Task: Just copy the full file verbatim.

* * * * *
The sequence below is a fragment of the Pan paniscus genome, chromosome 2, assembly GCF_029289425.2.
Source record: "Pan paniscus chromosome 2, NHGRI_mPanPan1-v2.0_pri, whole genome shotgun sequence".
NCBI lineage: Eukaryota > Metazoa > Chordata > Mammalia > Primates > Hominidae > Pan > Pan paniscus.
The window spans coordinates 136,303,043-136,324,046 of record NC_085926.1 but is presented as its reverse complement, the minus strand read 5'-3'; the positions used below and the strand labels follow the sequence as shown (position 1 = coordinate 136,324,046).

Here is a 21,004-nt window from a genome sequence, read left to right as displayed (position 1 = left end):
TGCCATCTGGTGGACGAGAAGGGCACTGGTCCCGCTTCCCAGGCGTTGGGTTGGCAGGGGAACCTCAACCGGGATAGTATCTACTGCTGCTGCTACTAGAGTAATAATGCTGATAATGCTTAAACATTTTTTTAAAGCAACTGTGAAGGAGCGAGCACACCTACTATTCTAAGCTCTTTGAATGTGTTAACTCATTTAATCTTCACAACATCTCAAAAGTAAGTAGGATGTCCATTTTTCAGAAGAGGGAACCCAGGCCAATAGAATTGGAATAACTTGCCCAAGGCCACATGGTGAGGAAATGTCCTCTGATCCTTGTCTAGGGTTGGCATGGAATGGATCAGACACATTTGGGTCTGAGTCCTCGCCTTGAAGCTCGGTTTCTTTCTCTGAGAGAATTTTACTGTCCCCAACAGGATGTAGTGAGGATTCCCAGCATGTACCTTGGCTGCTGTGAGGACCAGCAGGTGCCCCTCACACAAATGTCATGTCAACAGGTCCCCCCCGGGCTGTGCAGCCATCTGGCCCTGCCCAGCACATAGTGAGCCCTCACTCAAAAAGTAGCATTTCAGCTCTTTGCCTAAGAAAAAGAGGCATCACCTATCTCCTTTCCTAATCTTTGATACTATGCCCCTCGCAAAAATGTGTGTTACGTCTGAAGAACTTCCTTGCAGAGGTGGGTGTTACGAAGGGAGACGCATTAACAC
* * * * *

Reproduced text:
The sequence below is a fragment of the Pan paniscus genome, chromosome 2, assembly GCF_029289425.2.
Source record: "Pan paniscus chromosome 2, NHGRI_mPanPan1-v2.0_pri, whole genome shotgun sequence".
NCBI lineage: Eukaryota > Metazoa > Chordata > Mammalia > Primates > Hominidae > Pan > Pan paniscus.
The window spans coordinates 136,303,043-136,324,046 of record NC_085926.1 but is presented as its reverse complement, the minus strand read 5'-3'; the positions used below and the strand labels follow the sequence as shown (position 1 = coordinate 136,324,046).

Here is a 21,004-nt window from a genome sequence, read left to right as displayed (position 1 = left end):
TGCCATCTGGTGGACGAGAAGGGCACTGGTCCCGCTTCCCAGGCGTTGGGTTGGCAGGGGAACCTCAACCGGGATAGTATCTACTGCTGCTGCTACTAGAGTAATAATGCTGATAATGCTTAAACATTTTTTTAAAGCAACTGTGAAGGAGCGAGCACACCTACTATTCTAAGCTCTTTGAATGTGTTAACTCATTTAATCTTCACAACATCTCAAAAGTAAGTAGGATGTCCATTTTTCAGAAGAGGGAACCCAGGCCAATAGAATTGGAATAACTTGCCCAAGGCCACATGGTGAGGAAATGTCCTCTGATCCTTGTCTAGGGTTGGCATGGAATGGATCAGACACATTTGGGTCTGAGTCCTCGCCTTGAAGCTCGGTTTCTTTCTCTGAGAGAATTTTACTGTCCCCAACAGGATGTAGTGAGGATTCCCAGCATGTACCTTGGCTGCTGTGAGGACCAGCAGGTGCCCCTCACACAAATGTCATGTCAACAGGTCCCCCCCGGGCTGTGCAGCCATCTGGCCCTGCCCAGCACATAGTGAGCCCTCACTCAAAAAGTAGCATTTCAGCTCTTTGCCTAAGAAAAAGAGGCATCACCTATCTCCTTTCCTAATCTTTGATACTATGCCCCTCGCAAAAATGTGTGTTACGTCTGAAGAACTTCCTTGCAGAGGTGGGTGTTACGAAGGGAGACGCATTAACAC